Indo-Pacific and NATO Kate Ferrin

How Should Canada Respond to Hostage Diplomacy?

Abstract: Canadian policymakers must be strategic when formulating policy in light of recent coercive diplomatic relations by China between Canada and the United States. Policymakers must respond to hostage diplomacy effectively and NATO poses a good framework on which to base the policy.

“Canada can’t pick and choose when it follows the rule of law,” said Prime Minister Justin Trudeau in November of 2020, and neither should any other country, as outlined in the Charter of the United Nations (UN). Canada currently faces conflict with China, one of the five permanent members of the UN’s Security Council, over how to interpret international laws, directly causing concern for the security of Canadians around the world. Canadian policymakers now are faced with additional challenges as they formulate policy for the Canadian people, with hopes of cooperation by the Chinese government.  

Through its extradition treaty with the United States, Canada detained the Chief Financial Officer of Huawei, Meng Wanzhou, in December 2018. Because of the coincidence in timing of Wanzhou’s detainment in Canada with Canadian public service workers, Michael Kovrig and Michael Spavor, in China, experts argue that this was China’s play in “hostage diplomacy,” a coercive tool used to further advance Wanzhou’s trial and return to China. After nearly three years of detention, both parties were repatriated.

China and its diplomatic values, including the use of hostage diplomacy, are becoming an increasing concern for countries around the globe. “China was sending a message not just to Canada, but to every other country in the world that they take hostages. And if you step out of line from their policies or don’t toe the line the way Beijing has instructed you to do, then they will take retaliatory action and kidnap your citizens,” said senior fellow Margaret McCuag-Johnston at the University of Ottawa. China’s ability to detain Canadian citizens as pawns makes it more difficult for policymakers in Ottawa to create a policy that will satisfy both the security of Canadians alongside the Chinese government’s terms.

The Wanzhou case also creates implications for other countries, including NATO members. Huawei’s “attack” against the US results in an “attack against them all” (all being the detainment of the two Canadian Michaels). China’s hostage diplomacy, then, is a risk for other allied countries when seeking extraditions. Chinese authorities have been trying “to rewrite norms and manipulate existing procedures”, disregarding the United Nations Human Rights Office of the High Commissioner’s Working Group on Arbitrary Detention (WGAD).

There is a need to enact laws that can control and stop coercive diplomacy. Formulating such policies will be difficult for Canadian policymakers as the government of China can be unpredictable and refuses to admit that its actions constitute coercive diplomacy.  

As hostage diplomacy directly impacts the security of its citizens abroad, Canada recently organized a Declaration Against Arbitrary Detention in State-to-State Relations, cosigned with 66 countries, “to enhance international cooperation and end the practice of arbitrary arrest, detention or sentencing to exercise leverage over foreign governments.” Of the 66 cosigners, the US was a founding endorser. China did not ratify this Declaration, saying it was “an aggressive and ill-considered attack designed to provoke China.” China’s lack of approval of this proposal designed to ensure the safety and legal detainment of its citizens abroad further strengthens the argument that the job of the Canadian policymakers will become more difficult.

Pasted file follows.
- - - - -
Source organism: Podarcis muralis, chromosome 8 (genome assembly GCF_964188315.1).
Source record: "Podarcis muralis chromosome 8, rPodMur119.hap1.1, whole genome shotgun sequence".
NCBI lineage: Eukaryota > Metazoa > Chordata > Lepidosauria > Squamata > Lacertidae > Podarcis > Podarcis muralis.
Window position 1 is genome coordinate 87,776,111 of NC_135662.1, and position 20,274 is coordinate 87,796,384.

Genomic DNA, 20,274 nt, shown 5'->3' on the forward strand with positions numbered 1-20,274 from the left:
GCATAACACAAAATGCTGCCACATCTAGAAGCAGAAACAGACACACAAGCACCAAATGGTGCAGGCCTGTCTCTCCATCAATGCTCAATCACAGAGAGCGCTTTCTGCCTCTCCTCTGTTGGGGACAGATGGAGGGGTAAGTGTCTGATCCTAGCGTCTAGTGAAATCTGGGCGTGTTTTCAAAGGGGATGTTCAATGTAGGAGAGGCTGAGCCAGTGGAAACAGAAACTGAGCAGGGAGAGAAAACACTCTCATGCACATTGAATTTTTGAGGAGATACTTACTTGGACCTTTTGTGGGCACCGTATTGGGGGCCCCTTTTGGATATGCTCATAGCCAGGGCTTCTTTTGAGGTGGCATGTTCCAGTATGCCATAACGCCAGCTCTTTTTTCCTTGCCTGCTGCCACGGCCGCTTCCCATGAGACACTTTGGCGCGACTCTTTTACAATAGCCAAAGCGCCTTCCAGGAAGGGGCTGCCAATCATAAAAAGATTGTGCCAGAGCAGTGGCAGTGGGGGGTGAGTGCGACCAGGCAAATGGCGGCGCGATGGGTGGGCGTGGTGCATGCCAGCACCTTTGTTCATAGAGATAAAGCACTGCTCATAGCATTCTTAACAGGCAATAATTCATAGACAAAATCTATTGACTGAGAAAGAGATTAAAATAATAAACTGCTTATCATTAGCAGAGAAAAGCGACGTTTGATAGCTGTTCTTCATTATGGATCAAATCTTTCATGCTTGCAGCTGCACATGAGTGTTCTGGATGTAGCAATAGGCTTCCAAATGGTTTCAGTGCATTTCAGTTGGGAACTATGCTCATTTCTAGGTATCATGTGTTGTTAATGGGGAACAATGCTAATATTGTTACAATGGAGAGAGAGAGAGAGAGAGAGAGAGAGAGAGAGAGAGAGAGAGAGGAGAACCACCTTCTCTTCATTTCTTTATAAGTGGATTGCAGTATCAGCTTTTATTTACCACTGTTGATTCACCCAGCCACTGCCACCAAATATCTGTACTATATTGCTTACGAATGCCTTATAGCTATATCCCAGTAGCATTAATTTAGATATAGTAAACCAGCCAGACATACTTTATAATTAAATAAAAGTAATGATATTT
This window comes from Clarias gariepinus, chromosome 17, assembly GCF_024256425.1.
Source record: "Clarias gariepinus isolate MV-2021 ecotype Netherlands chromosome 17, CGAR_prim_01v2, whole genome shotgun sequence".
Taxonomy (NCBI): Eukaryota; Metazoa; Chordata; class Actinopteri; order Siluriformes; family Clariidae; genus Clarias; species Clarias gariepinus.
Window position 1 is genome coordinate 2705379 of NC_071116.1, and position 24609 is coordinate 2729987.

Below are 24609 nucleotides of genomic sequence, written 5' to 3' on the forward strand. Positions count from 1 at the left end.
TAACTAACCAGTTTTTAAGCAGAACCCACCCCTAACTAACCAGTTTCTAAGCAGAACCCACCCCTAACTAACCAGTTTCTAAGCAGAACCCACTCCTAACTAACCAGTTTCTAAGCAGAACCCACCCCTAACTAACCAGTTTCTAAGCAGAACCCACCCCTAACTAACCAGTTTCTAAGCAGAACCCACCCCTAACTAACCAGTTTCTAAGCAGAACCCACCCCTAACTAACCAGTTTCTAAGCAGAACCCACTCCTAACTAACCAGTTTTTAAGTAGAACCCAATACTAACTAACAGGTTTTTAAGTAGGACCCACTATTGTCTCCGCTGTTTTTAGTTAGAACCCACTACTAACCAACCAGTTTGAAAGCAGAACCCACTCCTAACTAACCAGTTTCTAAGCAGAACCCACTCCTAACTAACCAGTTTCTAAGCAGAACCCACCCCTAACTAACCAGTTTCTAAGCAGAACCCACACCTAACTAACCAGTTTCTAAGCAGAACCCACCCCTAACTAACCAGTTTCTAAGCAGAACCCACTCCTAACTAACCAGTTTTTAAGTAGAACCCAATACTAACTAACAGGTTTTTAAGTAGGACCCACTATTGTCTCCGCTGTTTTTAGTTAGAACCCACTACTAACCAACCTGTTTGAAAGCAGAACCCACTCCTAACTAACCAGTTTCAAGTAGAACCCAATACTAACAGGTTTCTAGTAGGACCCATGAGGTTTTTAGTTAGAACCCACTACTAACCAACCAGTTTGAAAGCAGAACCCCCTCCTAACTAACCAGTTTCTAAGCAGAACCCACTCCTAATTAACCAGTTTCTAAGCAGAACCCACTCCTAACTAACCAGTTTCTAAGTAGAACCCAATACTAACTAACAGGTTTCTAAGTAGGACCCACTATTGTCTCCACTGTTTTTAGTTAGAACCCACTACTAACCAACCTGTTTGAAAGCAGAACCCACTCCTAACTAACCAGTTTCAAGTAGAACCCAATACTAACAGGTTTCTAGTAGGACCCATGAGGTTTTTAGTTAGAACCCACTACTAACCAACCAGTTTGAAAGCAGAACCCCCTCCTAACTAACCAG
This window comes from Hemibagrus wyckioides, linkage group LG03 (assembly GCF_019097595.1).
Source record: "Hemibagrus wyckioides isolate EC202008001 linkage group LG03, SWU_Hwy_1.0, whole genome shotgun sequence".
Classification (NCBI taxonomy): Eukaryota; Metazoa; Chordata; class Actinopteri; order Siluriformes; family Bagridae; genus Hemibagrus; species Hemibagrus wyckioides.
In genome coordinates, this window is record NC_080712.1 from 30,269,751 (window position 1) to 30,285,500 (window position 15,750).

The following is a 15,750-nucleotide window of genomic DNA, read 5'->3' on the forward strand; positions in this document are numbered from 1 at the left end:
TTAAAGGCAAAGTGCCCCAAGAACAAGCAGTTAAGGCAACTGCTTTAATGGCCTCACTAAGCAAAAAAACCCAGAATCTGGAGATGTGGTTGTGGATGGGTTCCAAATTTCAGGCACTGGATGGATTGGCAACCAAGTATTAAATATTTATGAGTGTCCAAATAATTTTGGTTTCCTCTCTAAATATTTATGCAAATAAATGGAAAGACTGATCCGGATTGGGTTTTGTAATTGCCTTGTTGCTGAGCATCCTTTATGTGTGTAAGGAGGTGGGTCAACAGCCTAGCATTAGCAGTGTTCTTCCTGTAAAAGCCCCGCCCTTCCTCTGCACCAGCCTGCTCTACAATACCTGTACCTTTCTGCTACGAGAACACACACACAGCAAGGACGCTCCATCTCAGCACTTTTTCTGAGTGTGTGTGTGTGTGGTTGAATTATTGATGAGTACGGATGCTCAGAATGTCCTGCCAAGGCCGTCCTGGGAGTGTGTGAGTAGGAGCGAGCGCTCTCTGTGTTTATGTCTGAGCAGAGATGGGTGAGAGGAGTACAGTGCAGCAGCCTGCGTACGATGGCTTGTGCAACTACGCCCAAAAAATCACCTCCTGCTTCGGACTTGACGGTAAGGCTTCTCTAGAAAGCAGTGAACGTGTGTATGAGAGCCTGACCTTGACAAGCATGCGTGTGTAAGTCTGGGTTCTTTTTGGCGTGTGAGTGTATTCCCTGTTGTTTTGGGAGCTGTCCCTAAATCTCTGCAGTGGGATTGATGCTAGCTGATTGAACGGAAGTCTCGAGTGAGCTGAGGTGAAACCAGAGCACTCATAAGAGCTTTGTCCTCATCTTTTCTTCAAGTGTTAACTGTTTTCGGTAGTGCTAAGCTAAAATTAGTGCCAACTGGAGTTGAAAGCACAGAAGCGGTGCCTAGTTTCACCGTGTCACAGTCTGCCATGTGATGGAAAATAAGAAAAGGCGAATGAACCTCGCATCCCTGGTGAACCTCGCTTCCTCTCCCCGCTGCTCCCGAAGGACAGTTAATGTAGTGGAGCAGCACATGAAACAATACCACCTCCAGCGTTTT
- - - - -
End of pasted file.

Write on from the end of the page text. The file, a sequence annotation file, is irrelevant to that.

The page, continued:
Unfortunately, there is no way to predict how China will respond to this voluntary instrument as the WGAD had no way to prevent the Chinese government’s actions in the Wanzhou case. It may be beneficial for Canadian policymakers to use a regulatory instrument instead: a policy that comes with consequences for the Chinese government, like a halt in trade from the 66 signing countries rather than solely Canada.

When creating outlines for global understanding, Canadian policymakers should also look to consult with pre-existing legal documents, such as the North Atlantic Treaty. It is necessary that a framework be established for allied countries to use to enact a collective response in situations like coercive diplomacy. Whether it is a diplomatic or economic response, in acts of hostage diplomacy Canada should stand up for—and stand up with—the countries with which it already has a security treaty. NATO could set a precedent for this between the allied countries by creating a mutual understanding under Article 4 that when hostage diplomacy in enacted against an ally country, the “Parties [should] consult together…[as the] security of [a] Party is threatened.

All of this to say, Canada needs a memorandum of understanding with the Chinese government. Regrettably, the Chinese government has not yet come to such a conclusion and therefore Canadian policymakers are in a much more difficult position to create policies that directly maintain the security of Canadian citizens while abiding by the Chinese governments expectations of Canada.

Photo: Prime Minister Justin Trudeau and President Xi Jingping at Diaoyutai State Guesthouse in Beijing. Via CTV News

Disclaimer: Any views or opinions expressed in articles are solely those of the authors and do not necessarily represent the views of the NATO Association of Canada.